This is a guest post by Michelle Krowl, a historian in the Manuscript Division, about the experience of Samuel J. Gibson, a Union soldier who was incarcerated in the Confederate military prison in Andersonville, Georgia. He arrived on May 3, 1864—153 years ago today—and his diary is now available online.
Entries Samuel J. Gibson wrote in his diary from August 7 through 12, 1864, while he was being held in Andersonville Prison.
“I don’t know for whom I am keeping this Diary,” Corporal Samuel J. Gibson (1833–78) wrote on August 12, 1864. “I still have hope that I will yet outlive this misfortune of being a prisoner but I am not made of iron.” A veteran of Company B, 103rd Pennsylvania Infantry Regiment, Gibson penned these lines while a prisoner at Camp Sumter in Georgia, a Confederate-run prisoner-of-war camp better known by its geographic place name, Andersonville.
Until mid-April 1864, Gibson primarily recorded the weather, his daily routine and observations of camp life in Plymouth, North Carolina. He had decided on January 5 not to re-enlist when his term of service ended and was counting the months until he returned home. On April 18, however, his regiment encountered Confederate forces, and “after a night of terror” the enemy surrounded them. After “a most terrific street fight” on the morning of April 20, Gibson became a prisoner of war and arrived at the military prison in Andersonville, Georgia, on May 3.
On June 12, 1864, Gibson penned a letter to his wife, Rachel, in Pennsylvania. He assured her that while his condition at Andersonville was “by no means a desirable one,” it “might be a great deal worse.(?)” He and his comrades were “in tolerably good health” but suffered “a good deal from the hot weather.” “Give yourself no uneasiness concerning me,” he wrote to allay his wife’s fears. “I can live where any other man can.”
Gibson’s letter to his wife, dated June 12, 1864.
The reality of Gibson’s life at Andersonville was quite different, however. Overcrowding and lack of adequate food, water, shelter, sanitation and medical care made conditions at Andersonville among the worst experienced by prisoners of war on either side and contributed to high mortality rates among the prisoners. On June 9, just three days prior to writing his wife, Gibson stated more pointedly in his diary, “Still in this Hell-upon-earth of a Prison, our condition is daily growing more disagreeable as the weather grows warmer, three out of four of my mess, are sick.” On June 28, Gibson concluded, “If this is not Hell itself, it must be pandemonium; which is only Hell Gate. Heaven forbid I should ever see a worse place.” Gibson recorded the passing of comrades in his diary, sometimes adding bitter recriminations against those responsible for the conditions that led to prisoner deaths.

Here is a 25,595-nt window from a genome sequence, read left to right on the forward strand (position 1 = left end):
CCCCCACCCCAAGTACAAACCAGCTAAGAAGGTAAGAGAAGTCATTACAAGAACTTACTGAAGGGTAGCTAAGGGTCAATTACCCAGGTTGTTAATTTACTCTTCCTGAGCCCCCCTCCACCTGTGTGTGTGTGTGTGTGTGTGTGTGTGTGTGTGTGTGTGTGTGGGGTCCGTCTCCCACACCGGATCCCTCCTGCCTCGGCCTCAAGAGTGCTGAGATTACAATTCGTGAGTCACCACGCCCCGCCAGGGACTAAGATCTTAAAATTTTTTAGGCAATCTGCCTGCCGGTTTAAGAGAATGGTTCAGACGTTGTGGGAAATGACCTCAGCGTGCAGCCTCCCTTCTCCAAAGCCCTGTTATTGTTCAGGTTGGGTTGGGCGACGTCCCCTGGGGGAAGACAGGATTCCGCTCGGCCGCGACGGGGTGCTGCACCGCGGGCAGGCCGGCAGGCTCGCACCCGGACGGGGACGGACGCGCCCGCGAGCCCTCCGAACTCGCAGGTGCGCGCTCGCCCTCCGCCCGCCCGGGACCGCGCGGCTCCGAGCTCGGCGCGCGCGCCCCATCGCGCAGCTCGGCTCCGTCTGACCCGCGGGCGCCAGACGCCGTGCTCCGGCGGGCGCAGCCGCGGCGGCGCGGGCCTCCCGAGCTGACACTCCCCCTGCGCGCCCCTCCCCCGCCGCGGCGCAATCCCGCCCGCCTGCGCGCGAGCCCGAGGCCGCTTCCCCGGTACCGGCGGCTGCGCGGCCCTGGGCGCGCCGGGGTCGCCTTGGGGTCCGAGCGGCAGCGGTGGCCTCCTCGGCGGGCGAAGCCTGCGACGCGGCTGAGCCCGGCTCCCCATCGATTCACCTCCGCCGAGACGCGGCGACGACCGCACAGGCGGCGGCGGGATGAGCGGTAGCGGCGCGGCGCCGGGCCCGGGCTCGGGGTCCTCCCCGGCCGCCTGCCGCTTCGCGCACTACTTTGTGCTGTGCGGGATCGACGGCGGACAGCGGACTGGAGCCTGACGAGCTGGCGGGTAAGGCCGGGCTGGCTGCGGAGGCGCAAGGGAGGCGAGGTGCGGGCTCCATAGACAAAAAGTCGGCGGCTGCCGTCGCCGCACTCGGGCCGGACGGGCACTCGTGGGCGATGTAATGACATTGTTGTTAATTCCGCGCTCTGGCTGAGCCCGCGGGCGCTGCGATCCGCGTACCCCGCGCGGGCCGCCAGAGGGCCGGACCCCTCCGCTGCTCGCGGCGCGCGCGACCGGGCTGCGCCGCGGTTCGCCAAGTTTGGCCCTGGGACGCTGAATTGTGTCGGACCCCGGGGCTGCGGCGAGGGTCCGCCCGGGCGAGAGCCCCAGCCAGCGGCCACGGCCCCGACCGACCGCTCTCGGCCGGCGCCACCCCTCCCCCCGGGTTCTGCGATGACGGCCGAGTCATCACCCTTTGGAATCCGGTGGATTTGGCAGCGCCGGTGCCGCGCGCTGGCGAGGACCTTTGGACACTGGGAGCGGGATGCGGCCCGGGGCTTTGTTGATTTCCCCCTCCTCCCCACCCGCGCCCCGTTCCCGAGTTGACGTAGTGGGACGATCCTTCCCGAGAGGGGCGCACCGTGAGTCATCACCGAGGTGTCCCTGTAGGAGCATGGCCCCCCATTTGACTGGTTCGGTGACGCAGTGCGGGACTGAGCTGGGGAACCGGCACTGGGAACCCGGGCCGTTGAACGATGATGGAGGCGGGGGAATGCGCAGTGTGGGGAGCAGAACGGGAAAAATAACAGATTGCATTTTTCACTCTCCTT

Gibson wrote about the death of a fellow soldier, John Foster, on August 27, 1864.
News still reached prisoners in Andersonville, and Gibson turned his attention to political issues in his diary. He noted on August 29 that the Democratic Party held its presidential nominating convention in Chicago and speculated on the contrast between “their pomp & condition and the condition of the unfortunate inmates of this miserable prison.” On election day on November 8, Gibson recorded that Abraham Lincoln carried a three-to-one margin of victory in an informal election in camp, although he did not specify the candidate for whom he voted.
He left no doubt of his feelings about emancipation, however, and the termination of prisoner exchanges after the Confederates refused to exchange African-American Union prisoners on equal terms. “I hardly know which to despise most, the cruelty & perfidity of the so called Rebel government; or the Miserable Abolition Policy of the gov. of the, U.S. which is causing 50000 freemen to languish & die in Southern jails & Prisons,” he exclaimed on October 16. He continued this thought the following day. “I always regarded Slavery as a great evil; but Abolitionism, as a far greater evil.” Significantly, the words “Abolition” and “Abolitionism” are both crossed out in these entries, and “war” substituted for “Abolitionism.” Whether Gibson altered the diary at the time or when passions had cooled later is not known.
Gibson’s diary also served the vital function of marking time. “Shut up in Prison I am often indebted to this little book, to know how time flies. How else could it be?” he remarked on August 7. Gibson observed that without his diary he would not have known when Sunday arrived each week and would have been unable to observe the Sabbath. “I used to hail the return of sunday & keep it as a day of rest,” he noted on October 30 after being transferred to a prison near Florence, South Carolina, but “in this miserable Prison I would scarcely know the days of the week, were it not for this little Book.”
Gibson’s prayers were answered on December 14 when he discovered he would be among the “Lucky ones” to be paroled. He boarded the federal steamer New York in Charleston, South Carolina, on December 16, grateful to once again be under the “Stars and Stripes.” He reached the parole camp at Annapolis, Maryland, on December 22. Although the cold weather caused more suffering for the “thin & shattered condition” of the recent prisoners, he wrote on December 23, Gibson thought they were all “the most fortunate set of men in the world” that Christmas Eve.
Gibson returned to his family and received his official discharge from the army on March 14, 1865. His heath never entirely recovered from the time he spent at Andersonville, however, and he died at age 45 on December 2, 1878.